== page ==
The following speech was delivered on behalf of Professor Paulo Bianchi Franca, PhD at a naming ceremony on the campus of the Computing Institute of the Federal University of Rio de Janeiro. TheUniversity of Rio de Janeiro is largest federal university in Brazil. The university named an amphitheater in his honor to recognize the contributions he made to his alma mater and, specifically to the school’s Computer Lab. The speech recounts an episode of his early career and compares the teamwork he experienced during the project with the team approach to problem solving that is the hallmark of DataCare Corporation.
by Paulo Bianchi Franca, PhD
President, CTO and co-founder of DataCare Corporation
CTO of EK Health Services®, Inc.
Victory of One, Victory of All.
It was about seven in the evening. The punched cards were ready. It was the first time that our University was in charge of processing its own undergraduate admissions exam. There were 4,776 candidates competing for the few opportunities in the medical school.
The small IBM 1130 computer with 32K (Yes, Kilos, not Megas or Gigas) started reading the cards, and everything seemed fine. Each four cards read meant one more exam that was graded. In a few hours, we had all exams processed and all that was left was to sort the totals in descending order to determine which students would be admitted to school.
It was then that it happened.
During the sorting process, the computer stopped with the red light “Parity Check” on. Memory Error! Well, power off, power on, reboot and restart, but to no avail. Okay, let us call IBM. Another disappointment: There would be no service until the next day.
We could have simply closed the doors and continued the next day. There would be no blame on us. After all, the goal of turning the results in the day after the exam was set by ourselves, and had never been achieved by anyone else before. No tradition would be broken. Nevertheless, the thought of continuing tomorrow didn’t even cross our minds.
Each and every one of us started thinking of what could be done to solve this problem.One of our colleagues diligently determined that the error was occurring consistently in the same memory location 18382. Someone else suggested that, if we could make the program fit into the first half of memory, this failed memory would not be used.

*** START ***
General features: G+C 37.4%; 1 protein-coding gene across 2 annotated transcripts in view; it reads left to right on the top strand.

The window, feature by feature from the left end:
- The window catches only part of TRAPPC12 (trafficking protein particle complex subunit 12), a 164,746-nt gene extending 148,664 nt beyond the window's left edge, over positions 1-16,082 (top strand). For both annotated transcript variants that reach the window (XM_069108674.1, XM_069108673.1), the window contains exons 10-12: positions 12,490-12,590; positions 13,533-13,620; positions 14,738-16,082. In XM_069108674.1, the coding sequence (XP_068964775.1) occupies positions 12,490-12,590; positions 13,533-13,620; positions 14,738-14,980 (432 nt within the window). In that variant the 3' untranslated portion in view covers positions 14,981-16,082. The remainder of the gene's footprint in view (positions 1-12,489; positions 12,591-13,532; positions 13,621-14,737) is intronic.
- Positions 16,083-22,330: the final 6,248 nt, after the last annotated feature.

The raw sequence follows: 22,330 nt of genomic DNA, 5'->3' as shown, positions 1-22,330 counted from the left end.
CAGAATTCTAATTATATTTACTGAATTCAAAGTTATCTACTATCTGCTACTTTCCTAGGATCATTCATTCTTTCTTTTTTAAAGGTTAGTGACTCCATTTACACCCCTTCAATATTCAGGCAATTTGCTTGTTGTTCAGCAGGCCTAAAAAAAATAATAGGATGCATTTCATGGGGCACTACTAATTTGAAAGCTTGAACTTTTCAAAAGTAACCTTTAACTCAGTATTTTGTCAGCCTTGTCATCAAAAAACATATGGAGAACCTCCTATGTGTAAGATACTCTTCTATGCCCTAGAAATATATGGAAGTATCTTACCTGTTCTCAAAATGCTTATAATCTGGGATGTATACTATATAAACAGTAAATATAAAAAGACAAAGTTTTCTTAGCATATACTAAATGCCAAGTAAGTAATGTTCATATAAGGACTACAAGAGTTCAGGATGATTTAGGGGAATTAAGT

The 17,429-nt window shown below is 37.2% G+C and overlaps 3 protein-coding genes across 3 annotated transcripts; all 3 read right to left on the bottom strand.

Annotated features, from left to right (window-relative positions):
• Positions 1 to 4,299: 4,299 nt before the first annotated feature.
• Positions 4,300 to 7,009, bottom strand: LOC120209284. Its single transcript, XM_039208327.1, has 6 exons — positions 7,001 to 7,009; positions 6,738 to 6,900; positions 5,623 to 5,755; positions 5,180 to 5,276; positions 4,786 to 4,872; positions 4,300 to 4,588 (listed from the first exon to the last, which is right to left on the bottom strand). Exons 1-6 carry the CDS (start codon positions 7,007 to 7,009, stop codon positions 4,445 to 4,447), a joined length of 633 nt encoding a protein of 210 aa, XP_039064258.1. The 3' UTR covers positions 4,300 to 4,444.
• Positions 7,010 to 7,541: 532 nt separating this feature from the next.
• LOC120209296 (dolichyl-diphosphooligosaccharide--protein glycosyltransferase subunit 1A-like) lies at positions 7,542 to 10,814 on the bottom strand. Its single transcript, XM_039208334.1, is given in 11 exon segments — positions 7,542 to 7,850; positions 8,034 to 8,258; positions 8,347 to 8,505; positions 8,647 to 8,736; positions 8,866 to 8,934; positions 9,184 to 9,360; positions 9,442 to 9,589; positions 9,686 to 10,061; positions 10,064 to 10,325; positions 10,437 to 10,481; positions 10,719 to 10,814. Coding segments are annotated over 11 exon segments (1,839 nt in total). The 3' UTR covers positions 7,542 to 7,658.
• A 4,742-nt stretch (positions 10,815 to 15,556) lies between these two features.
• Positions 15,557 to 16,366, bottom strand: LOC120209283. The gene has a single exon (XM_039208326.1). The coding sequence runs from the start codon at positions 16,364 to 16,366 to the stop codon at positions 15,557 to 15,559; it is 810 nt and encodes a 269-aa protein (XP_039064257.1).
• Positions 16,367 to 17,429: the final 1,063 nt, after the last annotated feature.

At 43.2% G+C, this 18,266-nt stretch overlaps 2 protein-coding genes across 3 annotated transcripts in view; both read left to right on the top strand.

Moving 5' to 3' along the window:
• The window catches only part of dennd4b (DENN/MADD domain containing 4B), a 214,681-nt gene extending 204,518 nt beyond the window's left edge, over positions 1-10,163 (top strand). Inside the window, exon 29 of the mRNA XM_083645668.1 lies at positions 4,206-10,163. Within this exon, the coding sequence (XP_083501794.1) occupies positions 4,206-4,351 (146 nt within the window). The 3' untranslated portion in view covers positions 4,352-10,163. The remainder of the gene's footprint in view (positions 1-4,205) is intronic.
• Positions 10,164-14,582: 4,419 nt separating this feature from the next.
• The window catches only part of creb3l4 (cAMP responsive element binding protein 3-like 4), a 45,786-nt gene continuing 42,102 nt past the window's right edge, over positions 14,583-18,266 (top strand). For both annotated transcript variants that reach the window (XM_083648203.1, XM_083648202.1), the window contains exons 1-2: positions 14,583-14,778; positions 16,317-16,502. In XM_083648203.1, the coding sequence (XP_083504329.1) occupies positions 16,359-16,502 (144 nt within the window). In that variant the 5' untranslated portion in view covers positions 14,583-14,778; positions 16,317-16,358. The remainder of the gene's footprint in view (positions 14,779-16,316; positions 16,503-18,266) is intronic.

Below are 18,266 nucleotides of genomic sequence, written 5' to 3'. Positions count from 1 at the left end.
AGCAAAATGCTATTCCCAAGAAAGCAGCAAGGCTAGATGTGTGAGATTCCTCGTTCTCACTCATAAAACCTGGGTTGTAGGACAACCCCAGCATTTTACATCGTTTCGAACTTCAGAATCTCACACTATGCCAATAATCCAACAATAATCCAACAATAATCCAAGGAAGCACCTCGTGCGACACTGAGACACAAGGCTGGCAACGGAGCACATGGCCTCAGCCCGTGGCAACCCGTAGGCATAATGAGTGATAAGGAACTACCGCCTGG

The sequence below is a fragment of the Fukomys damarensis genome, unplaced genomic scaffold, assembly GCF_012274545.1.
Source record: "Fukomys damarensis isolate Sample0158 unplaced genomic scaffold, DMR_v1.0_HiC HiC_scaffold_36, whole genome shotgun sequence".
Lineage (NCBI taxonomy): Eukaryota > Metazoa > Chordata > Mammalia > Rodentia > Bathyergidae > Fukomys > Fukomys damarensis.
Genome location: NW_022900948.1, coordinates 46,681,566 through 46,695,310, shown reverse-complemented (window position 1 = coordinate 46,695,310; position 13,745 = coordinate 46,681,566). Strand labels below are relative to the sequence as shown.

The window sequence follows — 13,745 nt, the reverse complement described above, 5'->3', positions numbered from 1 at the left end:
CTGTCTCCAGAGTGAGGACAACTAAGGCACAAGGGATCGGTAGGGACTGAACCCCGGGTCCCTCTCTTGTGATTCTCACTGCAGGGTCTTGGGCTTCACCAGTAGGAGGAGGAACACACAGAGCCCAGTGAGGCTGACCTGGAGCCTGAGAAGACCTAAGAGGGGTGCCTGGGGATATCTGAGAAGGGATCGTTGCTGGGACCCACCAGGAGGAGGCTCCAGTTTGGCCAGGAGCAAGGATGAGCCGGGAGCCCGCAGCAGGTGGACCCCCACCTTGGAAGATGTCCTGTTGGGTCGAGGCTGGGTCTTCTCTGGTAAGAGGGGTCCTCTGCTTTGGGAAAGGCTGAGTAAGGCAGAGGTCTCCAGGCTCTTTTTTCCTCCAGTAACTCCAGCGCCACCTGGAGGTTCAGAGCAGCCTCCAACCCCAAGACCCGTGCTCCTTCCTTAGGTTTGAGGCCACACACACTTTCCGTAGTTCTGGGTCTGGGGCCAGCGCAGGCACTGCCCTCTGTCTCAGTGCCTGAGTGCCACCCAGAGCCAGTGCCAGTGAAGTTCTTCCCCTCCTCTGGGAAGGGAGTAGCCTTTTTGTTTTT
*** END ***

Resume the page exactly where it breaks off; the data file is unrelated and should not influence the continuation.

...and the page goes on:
Now the challenge became to rewrite an existing program to occupy half the space and have it working before dawn.
I don’t think there is a need to further the details, but at just about dawn the printer started to spit out the list. Just in time, because the press was already waiting for it.
What makes a whole team cohesive and committed to goals like this? The computer was to blame, IBM was to blame, those things happen. Why not leave it at that? Besides, no serious harm would result, just of one additional day to come out with the results. This was already better than was ever done before.
However, this was not good enough for us. We took pride in our work and to be a part of this team. Solving problems was our life and, since this was a young group with no traditions established, why not start the tradition in the best possible way?
Why do I tell you this story?
Because this way of thinking and coping with adversities was the reason for the success of what later became the Computer Laboratory: Commitment to quality and extreme cooperation within the team. We were all heroes that night. It does not matter who did more or who did less. Victory belonged to the team.
Many episodes like this were repeated throughout the years. I am sure that each one of you may also tell more than one story where someone went beyond the call of duty so that the team could grow stronger and more respected.
For this reason, I ask of you, please do not think of this recognition as personal. Think of it as an honor to the spirit of cooperation and will to solve problems that result in the success of this team. This spirit was not invented by me. Nobody invented it. It was a collective creation of the team.
After leaving this group, I searched for other places that worked in a similar way, and did not find it. But, since I cannot work or live in any other way, I insist in my quest to propagate this spirit of commitment and camaraderie wherever I go.
About Paulo Franca, PhD
Dr. Franca has a long and successful track record of developing innovative information technology and services. Prior to co-founding DataCare, Dr. Franca held various management and development roles including university department chair. He received his doctorate in computer science from UC Berkeley and did undergraduate work in computer science at the Universidade Federal do Rio de Janeiro. Dr. Franca is the author of a C++ book that has been translated into 5 languages.
He brings more than 40 years of technology expertise to DataCare including 11 years in Workers’ Compensation and 35 years as a professor for a leading University of California institution.